Now that salted caramel has gone from high-end to mainstream, chefs are playing with a new variation on the theme: (barely) burnt caramel. It's actually much tastier than you might think.
By Lynn Andriani
If you're the person who leaves marshmallows on the fire longer than everyone else to get a nice char, or the one who orders her bacon extra-crispy, we've got two words for you: burnt caramel. We're seeing it in candies and on menus lately, and loving how it adds an edge to sweets, bringing a touch of bitterness that's an offbeat yet fantastic complement to sugary flavors.
When cane sugar, cream and butter simmer just a touch past the usual state, the mixture becomes a deep golden color and turns into a caramel crunch. This would be just fine on its own, but the addition of just-sweet-enough chocolate makes it taste out of this world. Alter Eco's new Dark Salted Burnt Caramel Organic Chocolate bar drenches the caramel in dark cacao and finishes it with sea salt; while Poco Dolce's Burnt Caramel Bittersweet Tiles also go the bittersweet dark chocolate-sea salt route, but are formed into 2-inch-square "tiles" instead of a long bar. And then there are the Burnt Toast Caramels from Chocolate Twist. This eyebrow-raising combo totally works, delivering a rich, salty-sweet treat made with actual burnt whole grain toast that imparts a smoky, smoldering flavor.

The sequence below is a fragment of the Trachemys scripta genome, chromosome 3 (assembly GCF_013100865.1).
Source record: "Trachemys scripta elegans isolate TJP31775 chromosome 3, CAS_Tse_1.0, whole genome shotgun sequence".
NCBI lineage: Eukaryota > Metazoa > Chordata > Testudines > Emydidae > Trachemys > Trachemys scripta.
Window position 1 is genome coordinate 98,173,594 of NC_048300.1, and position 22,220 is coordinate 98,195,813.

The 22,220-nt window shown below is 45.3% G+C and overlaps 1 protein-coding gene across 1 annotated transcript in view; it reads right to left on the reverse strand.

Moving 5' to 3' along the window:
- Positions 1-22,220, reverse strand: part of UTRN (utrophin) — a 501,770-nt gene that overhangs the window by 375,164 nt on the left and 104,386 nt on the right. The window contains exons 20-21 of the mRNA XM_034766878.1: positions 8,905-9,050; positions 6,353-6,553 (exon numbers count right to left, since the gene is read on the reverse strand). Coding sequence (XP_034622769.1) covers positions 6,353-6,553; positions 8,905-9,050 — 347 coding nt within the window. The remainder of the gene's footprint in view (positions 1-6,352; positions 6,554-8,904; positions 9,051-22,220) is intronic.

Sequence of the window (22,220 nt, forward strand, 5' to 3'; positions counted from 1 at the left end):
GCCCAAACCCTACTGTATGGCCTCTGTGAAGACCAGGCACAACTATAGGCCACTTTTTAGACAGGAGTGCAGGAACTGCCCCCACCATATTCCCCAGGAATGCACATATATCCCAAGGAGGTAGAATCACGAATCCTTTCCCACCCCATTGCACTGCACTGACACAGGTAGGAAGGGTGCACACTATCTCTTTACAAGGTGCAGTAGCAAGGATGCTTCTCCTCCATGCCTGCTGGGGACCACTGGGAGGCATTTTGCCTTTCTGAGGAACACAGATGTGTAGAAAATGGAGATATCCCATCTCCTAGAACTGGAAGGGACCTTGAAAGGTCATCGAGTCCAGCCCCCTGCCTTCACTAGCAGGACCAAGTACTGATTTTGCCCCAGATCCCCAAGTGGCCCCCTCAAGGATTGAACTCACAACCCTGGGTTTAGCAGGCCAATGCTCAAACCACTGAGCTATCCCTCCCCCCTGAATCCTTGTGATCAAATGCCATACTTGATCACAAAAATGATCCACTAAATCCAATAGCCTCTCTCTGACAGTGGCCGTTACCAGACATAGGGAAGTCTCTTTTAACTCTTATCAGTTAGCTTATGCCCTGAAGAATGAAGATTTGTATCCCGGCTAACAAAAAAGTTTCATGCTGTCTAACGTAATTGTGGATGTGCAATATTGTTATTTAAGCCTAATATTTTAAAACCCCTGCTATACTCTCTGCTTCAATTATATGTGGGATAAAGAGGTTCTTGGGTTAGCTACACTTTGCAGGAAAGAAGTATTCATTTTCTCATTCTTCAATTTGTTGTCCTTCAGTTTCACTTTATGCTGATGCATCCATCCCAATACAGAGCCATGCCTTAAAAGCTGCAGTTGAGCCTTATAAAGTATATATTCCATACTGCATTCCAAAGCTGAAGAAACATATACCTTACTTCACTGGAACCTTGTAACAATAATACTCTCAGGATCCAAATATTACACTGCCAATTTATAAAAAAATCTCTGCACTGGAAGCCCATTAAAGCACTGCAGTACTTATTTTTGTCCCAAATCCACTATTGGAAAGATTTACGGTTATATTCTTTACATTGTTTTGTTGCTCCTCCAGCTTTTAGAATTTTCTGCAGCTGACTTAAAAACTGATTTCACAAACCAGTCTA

Chefs are applying the overdo-it formula to caramel sauce, too. At The Oval Room in Washington, D.C., executive chef John Melfi serves lemon ricotta bombolini (think Italian beignets) with burnt caramel sauce; the light and citrusy fried dough is a perfect counterpoint to the rich caramel. He says that while there are many levels of burnt, from "lightly caramelized" to "totally blasted," he aims for moderately burnt, so it's a deep, dark brown color. The result is a nutty-tasting sauce that's great on anything from ice cream to rice pudding to custard and pound cake.
Get the recipe: Burnt-Vanilla Caramel Sauce
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